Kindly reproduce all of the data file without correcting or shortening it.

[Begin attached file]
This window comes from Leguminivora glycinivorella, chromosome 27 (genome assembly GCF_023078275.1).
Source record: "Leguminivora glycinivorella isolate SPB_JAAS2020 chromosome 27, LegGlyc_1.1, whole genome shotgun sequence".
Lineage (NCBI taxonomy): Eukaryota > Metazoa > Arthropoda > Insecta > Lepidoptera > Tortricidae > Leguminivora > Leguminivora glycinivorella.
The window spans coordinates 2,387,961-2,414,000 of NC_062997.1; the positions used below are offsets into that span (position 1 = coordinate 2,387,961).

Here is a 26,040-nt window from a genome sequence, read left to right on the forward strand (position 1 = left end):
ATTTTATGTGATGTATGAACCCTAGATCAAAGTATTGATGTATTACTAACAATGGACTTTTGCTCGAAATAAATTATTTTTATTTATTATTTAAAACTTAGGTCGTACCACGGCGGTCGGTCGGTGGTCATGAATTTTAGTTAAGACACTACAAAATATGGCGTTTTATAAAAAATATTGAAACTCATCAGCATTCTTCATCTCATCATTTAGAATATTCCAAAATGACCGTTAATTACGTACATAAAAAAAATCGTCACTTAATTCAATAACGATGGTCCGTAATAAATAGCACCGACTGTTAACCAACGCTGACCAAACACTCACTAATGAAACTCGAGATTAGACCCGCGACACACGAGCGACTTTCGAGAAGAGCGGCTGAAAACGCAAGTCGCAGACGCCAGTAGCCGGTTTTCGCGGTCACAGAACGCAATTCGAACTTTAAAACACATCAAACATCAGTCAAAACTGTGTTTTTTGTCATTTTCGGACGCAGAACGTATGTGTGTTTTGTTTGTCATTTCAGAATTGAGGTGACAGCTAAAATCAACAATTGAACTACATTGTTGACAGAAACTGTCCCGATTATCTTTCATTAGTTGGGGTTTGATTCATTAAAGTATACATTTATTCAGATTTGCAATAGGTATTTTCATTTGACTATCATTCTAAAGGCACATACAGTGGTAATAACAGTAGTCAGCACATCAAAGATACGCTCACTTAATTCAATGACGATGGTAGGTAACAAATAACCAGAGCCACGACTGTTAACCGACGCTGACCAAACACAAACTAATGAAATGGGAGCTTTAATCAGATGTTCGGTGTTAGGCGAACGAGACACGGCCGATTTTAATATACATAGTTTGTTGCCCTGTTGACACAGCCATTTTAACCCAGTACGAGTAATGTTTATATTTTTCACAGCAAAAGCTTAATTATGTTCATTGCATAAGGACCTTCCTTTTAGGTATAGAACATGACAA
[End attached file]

This window comes from Leguminivora glycinivorella, chromosome 27 (genome assembly GCF_023078275.1).
Source record: "Leguminivora glycinivorella isolate SPB_JAAS2020 chromosome 27, LegGlyc_1.1, whole genome shotgun sequence".
Lineage (NCBI taxonomy): Eukaryota > Metazoa > Arthropoda > Insecta > Lepidoptera > Tortricidae > Leguminivora > Leguminivora glycinivorella.
The window spans coordinates 2,387,961-2,414,000 of NC_062997.1; the positions used below are offsets into that span (position 1 = coordinate 2,387,961).

Here is a 26,040-nt window from a genome sequence, read left to right on the forward strand (position 1 = left end):
ATTTTATGTGATGTATGAACCCTAGATCAAAGTATTGATGTATTACTAACAATGGACTTTTGCTCGAAATAAATTATTTTTATTTATTATTTAAAACTTAGGTCGTACCACGGCGGTCGGTCGGTGGTCATGAATTTTAGTTAAGACACTACAAAATATGGCGTTTTATAAAAAATATTGAAACTCATCAGCATTCTTCATCTCATCATTTAGAATATTCCAAAATGACCGTTAATTACGTACATAAAAAAAATCGTCACTTAATTCAATAACGATGGTCCGTAATAAATAGCACCGACTGTTAACCAACGCTGACCAAACACTCACTAATGAAACTCGAGATTAGACCCGCGACACACGAGCGACTTTCGAGAAGAGCGGCTGAAAACGCAAGTCGCAGACGCCAGTAGCCGGTTTTCGCGGTCACAGAACGCAATTCGAACTTTAAAACACATCAAACATCAGTCAAAACTGTGTTTTTTGTCATTTTCGGACGCAGAACGTATGTGTGTTTTGTTTGTCATTTCAGAATTGAGGTGACAGCTAAAATCAACAATTGAACTACATTGTTGACAGAAACTGTCCCGATTATCTTTCATTAGTTGGGGTTTGATTCATTAAAGTATACATTTATTCAGATTTGCAATAGGTATTTTCATTTGACTATCATTCTAAAGGCACATACAGTGGTAATAACAGTAGTCAGCACATCAAAGATACGCTCACTTAATTCAATGACGATGGTAGGTAACAAATAACCAGAGCCACGACTGTTAACCGACGCTGACCAAACACAAACTAATGAAATGGGAGCTTTAATCAGATGTTCGGTGTTAGGCGAACGAGACACGGCCGATTTTAATATACATAGTTTGTTGCCCTGTTGACACAGCCATTTTAACCCAGTACGAGTAATGTTTATATTTTTCACAGCAAAAGCTTAATTATGTTCATTGCATAAGGACCTTCCTTTTAGGTATAGAACATGACAA